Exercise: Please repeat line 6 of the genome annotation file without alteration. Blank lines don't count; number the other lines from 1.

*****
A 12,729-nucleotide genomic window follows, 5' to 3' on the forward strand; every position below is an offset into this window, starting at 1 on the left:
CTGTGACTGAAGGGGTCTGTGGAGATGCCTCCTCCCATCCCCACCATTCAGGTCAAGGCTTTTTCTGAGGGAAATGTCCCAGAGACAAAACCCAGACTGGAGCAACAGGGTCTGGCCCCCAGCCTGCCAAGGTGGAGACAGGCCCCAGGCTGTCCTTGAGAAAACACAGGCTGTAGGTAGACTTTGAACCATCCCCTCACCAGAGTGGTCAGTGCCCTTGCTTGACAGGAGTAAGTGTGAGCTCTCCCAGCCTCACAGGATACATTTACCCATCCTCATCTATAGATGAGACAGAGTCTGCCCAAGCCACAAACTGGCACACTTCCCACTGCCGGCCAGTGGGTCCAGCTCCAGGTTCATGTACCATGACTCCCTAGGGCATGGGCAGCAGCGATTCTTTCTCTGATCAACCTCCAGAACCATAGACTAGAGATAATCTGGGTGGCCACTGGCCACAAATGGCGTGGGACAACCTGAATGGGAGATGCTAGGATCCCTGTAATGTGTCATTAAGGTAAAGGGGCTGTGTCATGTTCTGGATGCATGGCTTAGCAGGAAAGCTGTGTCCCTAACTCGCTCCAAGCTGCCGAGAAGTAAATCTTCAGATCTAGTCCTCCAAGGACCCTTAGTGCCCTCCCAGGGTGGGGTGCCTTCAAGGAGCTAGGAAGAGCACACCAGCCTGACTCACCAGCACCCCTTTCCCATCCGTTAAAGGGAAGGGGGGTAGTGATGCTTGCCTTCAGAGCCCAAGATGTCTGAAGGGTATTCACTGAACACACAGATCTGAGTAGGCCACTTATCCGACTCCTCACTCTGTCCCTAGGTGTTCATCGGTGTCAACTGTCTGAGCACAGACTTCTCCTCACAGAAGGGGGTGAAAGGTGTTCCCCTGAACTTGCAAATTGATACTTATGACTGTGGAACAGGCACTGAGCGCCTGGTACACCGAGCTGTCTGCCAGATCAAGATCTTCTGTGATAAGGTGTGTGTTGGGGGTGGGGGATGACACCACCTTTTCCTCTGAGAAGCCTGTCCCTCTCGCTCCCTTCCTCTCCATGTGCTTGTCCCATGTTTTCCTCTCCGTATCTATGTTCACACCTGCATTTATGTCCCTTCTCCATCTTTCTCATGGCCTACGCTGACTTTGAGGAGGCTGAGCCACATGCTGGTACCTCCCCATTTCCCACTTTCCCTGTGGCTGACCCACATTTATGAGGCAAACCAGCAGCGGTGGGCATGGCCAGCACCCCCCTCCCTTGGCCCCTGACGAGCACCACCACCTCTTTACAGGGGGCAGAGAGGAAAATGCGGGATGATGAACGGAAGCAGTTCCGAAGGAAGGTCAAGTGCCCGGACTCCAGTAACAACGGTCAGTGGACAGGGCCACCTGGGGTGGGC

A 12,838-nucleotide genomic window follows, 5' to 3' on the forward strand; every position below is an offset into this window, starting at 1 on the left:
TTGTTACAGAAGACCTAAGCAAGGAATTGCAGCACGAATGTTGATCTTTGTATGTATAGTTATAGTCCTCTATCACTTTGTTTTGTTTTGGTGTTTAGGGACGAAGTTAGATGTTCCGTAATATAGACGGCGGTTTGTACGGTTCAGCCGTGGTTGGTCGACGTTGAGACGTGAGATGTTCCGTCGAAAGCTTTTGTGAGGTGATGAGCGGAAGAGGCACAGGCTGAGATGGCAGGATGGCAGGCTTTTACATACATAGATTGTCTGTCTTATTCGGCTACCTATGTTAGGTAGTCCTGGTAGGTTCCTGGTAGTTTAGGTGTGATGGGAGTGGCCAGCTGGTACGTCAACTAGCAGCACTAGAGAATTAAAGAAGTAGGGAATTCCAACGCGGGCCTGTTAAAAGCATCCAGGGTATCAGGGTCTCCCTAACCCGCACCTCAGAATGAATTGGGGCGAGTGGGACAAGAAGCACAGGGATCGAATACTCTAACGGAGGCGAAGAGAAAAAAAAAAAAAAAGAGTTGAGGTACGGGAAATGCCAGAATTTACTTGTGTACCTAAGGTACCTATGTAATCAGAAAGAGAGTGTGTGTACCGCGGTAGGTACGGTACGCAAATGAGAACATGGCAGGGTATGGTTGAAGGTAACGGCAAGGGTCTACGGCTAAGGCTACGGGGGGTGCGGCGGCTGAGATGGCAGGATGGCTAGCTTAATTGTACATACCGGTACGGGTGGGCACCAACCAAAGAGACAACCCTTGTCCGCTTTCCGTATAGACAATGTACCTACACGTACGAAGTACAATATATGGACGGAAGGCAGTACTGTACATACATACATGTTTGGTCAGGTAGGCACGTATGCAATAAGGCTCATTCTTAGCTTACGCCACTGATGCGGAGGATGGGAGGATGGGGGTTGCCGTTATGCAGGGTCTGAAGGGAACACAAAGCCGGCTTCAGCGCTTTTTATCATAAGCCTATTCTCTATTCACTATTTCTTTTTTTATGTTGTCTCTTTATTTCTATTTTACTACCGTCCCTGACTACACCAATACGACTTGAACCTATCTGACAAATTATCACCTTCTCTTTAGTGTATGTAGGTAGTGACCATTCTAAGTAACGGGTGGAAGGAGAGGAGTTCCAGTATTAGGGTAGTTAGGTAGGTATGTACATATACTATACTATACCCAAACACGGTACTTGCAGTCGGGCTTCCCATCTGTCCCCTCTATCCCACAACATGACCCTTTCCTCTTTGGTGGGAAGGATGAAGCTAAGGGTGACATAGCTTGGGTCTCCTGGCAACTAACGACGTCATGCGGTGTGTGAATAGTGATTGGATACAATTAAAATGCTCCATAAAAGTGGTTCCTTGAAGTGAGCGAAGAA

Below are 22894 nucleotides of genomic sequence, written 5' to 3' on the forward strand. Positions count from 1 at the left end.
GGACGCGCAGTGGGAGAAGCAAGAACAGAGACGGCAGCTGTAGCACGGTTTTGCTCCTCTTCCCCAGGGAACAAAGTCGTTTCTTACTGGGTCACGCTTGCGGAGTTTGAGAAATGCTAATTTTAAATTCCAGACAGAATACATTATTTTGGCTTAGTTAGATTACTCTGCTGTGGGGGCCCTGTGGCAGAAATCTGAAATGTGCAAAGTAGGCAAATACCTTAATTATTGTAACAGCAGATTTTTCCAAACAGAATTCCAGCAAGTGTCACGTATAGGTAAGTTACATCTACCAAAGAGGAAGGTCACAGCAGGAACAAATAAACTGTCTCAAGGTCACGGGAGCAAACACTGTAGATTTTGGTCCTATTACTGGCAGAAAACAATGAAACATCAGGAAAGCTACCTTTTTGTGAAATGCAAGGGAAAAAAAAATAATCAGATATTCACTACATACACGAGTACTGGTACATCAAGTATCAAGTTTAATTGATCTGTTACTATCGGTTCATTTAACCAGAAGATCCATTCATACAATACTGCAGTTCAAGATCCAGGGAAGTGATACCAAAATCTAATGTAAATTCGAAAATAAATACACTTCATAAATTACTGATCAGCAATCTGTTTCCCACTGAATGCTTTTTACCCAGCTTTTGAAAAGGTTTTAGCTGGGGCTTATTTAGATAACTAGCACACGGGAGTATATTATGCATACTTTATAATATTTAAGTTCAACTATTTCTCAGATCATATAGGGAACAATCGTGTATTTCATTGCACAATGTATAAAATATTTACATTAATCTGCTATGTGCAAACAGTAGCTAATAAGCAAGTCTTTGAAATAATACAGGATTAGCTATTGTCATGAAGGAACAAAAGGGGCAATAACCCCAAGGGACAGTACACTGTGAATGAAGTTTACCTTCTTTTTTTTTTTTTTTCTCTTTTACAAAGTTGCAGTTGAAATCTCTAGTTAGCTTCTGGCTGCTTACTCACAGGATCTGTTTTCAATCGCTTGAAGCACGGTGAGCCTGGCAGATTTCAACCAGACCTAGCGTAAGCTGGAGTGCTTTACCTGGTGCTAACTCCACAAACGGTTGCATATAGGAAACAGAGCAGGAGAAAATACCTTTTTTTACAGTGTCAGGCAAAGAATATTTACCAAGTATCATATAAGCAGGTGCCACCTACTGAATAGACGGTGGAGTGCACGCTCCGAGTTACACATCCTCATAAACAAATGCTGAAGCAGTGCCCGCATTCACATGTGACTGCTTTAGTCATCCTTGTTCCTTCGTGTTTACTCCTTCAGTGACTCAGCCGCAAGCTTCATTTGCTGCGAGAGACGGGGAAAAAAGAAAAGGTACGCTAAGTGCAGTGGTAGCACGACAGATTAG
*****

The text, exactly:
GGACGCGCAGTGGGAGAAGCAAGAACAGAGACGGCAGCTGTAGCACGGTTTTGCTCCTCTTCCCCAGGGAACAAAGTCGTTTCTTACTGGGTCACGCTTGCGGAGTTTGAGAAATGCTAATTTTAAATTCCAGACAGAATACATTATTTTGGCTTAGTTAGATTACTCTGCTGTGGGGGCCCTGTGGCAGAAATCTGAAATGTGCAAAGTAGGCAAATACCTTAATTATTGTAACAGCAGATTTTTCCAAACAGAATTCCAGCAAGTGTCACGTATAGGTAAGTTACATCTACCAAAGAGGAAGGTCACAGCAGGAACAAATAAACTGTCTCAAGGTCACGGGAGCAAACACTGTAGATTTTGGTCCTATTACTGGCAGAAAACAATGAAACATCAGGAAAGCTACCTTTTTGTGAAATGCAAGGGAAAAAAAAATAATCAGATATTCACTACATACACGAGTACTGGTACATCAAGTATCAAGTTTAATTGATCTGTTACTATCGGTTCATTTAACCAGAAGATCCATTCATACAATACTGCAGTTCAAGATCCAGGGAAGTGATACCAAAATCTAATGTAAATTCGAAAATAAATACACTTCATAAATTACTGATCAGCAATCTGTTTCCCACTGAATGCTTTTTACCCAGCTTTTGAAAAGGTTTTAGCTGGGGCTTATTTAGATAACTAGCACACGGGAGTATATTATGCATACTTTATAATATTTAAGTTCAACTATTTCTCAGATCATATAGGGAACAATCGTGTATTTCATTGCACAATGTATAAAATATTTACATTAATCTGCTATGTGCAAACAGTAGCTAATAAGCAAGTCTTTGAAATAATACAGGATTAGCTATTGTCATGAAGGAACAAAAGGGGCAATAACCCCAAGGGACAGTACACTGTGAATGAAGTTTACCTTCTTTTTTTTTTTTTTTCTCTTTTACAAAGTTGCAGTTGAAATCTCTAGTTAGCTTCTGGCTGCTTACTCACAGGATCTGTTTTCAATCGCTTGAAGCACGGTGAGCCTGGCAGATTTCAACCAGACCTAGCGTAAGCTGGAGTGCTTTACCTGGTGCTAACTCCACAAACGGTTGCATATAGGAAACAGAGCAGGAGAAAATACCTTTTTTTACAGTGTCAGGCAAAGAATATTTACCAAGTATCATATAAGCAGGTGCCACCTACTGAATAGACGGTGGAGTGCACGCTCCGAGTTACACATCCTCATAAACAAATGCTGAAGCAGTGCCCGCATTCACATGTGACTGCTTTAGTCATCCTTGTTCCTTCGTGTTTACTCCTTCAGTGACTCAGCCGCAAGCTTCATTTGCTGCGAGAGACGGGGAAAAAAGAAAAGGTACGCTAAGTGCAGTGGTAGCACGACAGATTAG